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EDITIONS
Tuesday, 25 December, 2001, 11:36 GMT
Living through foot-and-mouth crisis
BBC NI's agriculture correspondent Martin Cassidy looks back on a year when Northern Ireland agriculture was rocked by the food-and-mouth crisis.

The farming year began with signs of the first green shoots of economic recovery.

After a five year slump, there were hopes that incomes would begin to recover.

February though brought chilling news when an outbreak of foot-and-mouth disease was confirmed at a pig abattoir in Essex.

The farming industry in Northern Ireland held its breath as contact farms were checked.

It was not pigs but sheep that were found to have brought the virus to Northern Ireland and March began with the agriculture minister Brid Rodgers confirming a foot-and-mouth outbreak at Meigh in south Armagh.

Brid Rodgers: Confirmed outbreak in March
Brid Rodgers: Confirmed outbreak in March

What followed underlined the brutal reality of disease control measures and the economic consequences of the virus.

The cull of animals on farms around Meigh and the pyres of burning carcasses were to leave indelible images.

The Republic of Ireland moved immediately to seal the border while the European Commission imposed a ban on exports of meat and dairy products.

Containers carrying produce were returned unopened while shipments of dairy products were turned back on the high seas.

An industry which exports to survive was once again plunged into crisis and the crisis was about to deepen with an outbreak of foot-and-mouth disease just across the border at Ravensdale in County Louth.

Subsidy payments

The decision was made for a mass cull of sheep in the Cooley peninsula and south Armagh but local opposition threatened the plan.

There were suspicions some flock owners might be stalling for time. The minister, Brid Rodgers, said there would be no amnesty for sheep subsidy fraudsters.

In the event, the foot-and-mouth cull in south Armagh in March uncovered significant levels of fraud.

Of the 93 farmers who claimed subsidy payments, 58 had fewer animals than they had been receiving money for while 16 had no sheep at all.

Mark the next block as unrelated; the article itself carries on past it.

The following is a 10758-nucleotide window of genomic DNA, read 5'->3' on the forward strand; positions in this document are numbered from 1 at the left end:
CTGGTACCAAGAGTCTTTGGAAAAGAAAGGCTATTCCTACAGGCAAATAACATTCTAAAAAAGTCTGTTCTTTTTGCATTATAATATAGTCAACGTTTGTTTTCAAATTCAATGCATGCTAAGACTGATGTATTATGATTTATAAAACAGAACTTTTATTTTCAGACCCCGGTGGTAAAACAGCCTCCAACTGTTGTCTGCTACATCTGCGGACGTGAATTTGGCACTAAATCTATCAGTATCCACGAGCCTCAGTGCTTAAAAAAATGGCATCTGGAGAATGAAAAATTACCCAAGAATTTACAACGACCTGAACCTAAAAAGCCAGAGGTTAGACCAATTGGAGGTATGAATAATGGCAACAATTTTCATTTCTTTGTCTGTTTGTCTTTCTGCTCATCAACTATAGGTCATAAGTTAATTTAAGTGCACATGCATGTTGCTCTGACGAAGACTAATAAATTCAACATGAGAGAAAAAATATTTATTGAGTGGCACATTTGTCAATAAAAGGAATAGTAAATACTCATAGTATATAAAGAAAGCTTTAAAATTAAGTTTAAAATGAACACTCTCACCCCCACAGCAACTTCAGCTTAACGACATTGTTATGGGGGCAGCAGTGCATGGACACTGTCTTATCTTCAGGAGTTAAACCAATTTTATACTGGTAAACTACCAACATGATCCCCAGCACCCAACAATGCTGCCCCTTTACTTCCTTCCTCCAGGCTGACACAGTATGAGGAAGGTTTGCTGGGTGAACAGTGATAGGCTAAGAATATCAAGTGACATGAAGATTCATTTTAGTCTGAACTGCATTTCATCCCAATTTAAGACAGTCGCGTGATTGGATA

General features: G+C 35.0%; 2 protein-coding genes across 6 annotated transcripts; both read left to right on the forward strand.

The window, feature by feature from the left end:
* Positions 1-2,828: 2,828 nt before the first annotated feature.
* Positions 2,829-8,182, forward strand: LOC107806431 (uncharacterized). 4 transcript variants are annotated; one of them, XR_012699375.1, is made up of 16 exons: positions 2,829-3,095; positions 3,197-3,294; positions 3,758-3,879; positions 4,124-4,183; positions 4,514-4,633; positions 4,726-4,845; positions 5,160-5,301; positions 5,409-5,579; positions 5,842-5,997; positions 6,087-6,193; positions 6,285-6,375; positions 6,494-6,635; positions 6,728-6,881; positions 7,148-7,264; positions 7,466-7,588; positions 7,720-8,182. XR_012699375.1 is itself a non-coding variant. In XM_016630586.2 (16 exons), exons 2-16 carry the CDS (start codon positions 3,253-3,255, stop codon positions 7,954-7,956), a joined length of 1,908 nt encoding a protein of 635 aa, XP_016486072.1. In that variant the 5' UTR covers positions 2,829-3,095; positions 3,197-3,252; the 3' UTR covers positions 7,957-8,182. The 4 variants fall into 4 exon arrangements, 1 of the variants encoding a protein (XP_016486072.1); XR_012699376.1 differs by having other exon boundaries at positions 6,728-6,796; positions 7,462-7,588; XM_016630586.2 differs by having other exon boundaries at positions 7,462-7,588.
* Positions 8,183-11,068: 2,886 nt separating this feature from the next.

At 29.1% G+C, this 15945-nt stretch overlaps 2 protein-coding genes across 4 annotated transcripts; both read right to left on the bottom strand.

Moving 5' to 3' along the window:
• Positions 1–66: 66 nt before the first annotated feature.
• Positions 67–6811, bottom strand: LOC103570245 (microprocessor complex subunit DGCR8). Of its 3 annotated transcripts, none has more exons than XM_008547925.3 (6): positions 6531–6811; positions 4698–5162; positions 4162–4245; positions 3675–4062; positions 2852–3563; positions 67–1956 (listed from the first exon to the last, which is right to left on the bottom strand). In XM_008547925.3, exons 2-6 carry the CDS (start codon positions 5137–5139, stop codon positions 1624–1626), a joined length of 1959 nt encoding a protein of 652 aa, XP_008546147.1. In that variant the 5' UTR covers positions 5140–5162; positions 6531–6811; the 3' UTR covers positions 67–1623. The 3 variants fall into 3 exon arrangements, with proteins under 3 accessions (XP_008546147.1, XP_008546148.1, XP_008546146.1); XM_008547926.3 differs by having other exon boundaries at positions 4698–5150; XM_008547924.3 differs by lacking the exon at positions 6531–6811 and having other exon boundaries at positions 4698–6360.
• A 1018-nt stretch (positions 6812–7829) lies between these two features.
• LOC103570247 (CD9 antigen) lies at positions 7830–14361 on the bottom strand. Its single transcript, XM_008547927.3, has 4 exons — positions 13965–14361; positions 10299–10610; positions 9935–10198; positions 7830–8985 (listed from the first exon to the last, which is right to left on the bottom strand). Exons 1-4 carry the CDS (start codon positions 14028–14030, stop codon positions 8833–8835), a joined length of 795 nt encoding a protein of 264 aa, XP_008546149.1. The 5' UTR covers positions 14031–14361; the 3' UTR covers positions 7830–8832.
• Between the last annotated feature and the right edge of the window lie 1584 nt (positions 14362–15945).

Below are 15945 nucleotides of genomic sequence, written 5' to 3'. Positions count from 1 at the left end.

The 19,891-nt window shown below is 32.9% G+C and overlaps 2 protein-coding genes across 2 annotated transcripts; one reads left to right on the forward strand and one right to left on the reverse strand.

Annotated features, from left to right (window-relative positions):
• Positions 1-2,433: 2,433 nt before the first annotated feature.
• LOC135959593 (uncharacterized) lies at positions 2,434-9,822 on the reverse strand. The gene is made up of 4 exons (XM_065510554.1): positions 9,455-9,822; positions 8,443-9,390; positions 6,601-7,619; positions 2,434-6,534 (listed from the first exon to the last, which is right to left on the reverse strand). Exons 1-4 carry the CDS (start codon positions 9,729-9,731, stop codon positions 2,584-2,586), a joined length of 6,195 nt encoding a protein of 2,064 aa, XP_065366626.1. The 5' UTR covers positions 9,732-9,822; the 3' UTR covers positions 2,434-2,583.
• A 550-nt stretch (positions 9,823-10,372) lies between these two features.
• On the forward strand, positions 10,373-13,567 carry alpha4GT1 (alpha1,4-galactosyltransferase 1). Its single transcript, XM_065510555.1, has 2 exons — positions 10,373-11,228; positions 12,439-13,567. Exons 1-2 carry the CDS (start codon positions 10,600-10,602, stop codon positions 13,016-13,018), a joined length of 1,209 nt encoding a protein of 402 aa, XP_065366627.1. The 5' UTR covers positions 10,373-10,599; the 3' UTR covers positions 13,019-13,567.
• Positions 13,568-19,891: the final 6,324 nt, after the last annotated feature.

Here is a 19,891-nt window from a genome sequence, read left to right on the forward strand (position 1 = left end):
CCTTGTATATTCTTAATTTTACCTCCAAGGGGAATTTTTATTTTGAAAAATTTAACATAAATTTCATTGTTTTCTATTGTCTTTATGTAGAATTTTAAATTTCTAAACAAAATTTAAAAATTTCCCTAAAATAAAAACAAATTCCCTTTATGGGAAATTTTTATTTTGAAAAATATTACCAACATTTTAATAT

In other words they were claiming subsidies on flocks that did not exist.

Virus was found in sheep
Virus was found in sheep

Twelve cases were referred to the Director of Public Prosecutions but an apparent loophole in the law meant the cases were dropped.

April brought new hope and an easing of export restrictions in all but the Newry and Mourne area, but the virus had not yet finished with the local farming community.

Easter beckoned with the promise that a suspected case at Ardboe in County Tyrone had tested clear of the virus but the following day, Good Friday, brought another set of test results on Paddy Donnelly's herd.

It was positive and confirmation of the Ardboe case was quickly followed by another outbreak near Cushendall in the glens of Antrim.

More than 50,000 animals would perish in the cull that followed.

Cancellation

Tourism as well as farming was blighted with the cancellation of many events including the North West 200 motor-cycle races.

The fourth and what proved to be the final case, was confirmed at Ardboe later in April but the rural community would remain in the grip of the virus for many months to come.

Culls took place to fight outbreak of virus
Culls took place to fight outbreak of virus

So-called "fortress farming" meant minimising contact with neighbours while specially constructed disinfection machines at ports were a reminder to the travelling public of a continuing epidemic in Britain where the number of cases was to top 2,000.

The Balmoral show too fell victim to foot-and-mouth restrictions in May while a sense of normality began to return in June with the lifting of export restrictions on milk and meat products.

Then, as the summer wore on, sales of livestock finally replaced the video auctions which had been held to minimise the disease risk.

Finally, in the autumn, regular sheep sales got under way as blood testing of flocks gave a growing sense of confidence that the virus had been defeated.

The year ended with further signs of economic recovery getting under way and a 15% increase in farm incomes.

See also:

07 Sep 01 | N Ireland
10 May 01 | N Ireland
19 Apr 01 | N Ireland
19 Apr 01 | N Ireland
01 Jun 01 | N Ireland
30 Mar 01 | N Ireland
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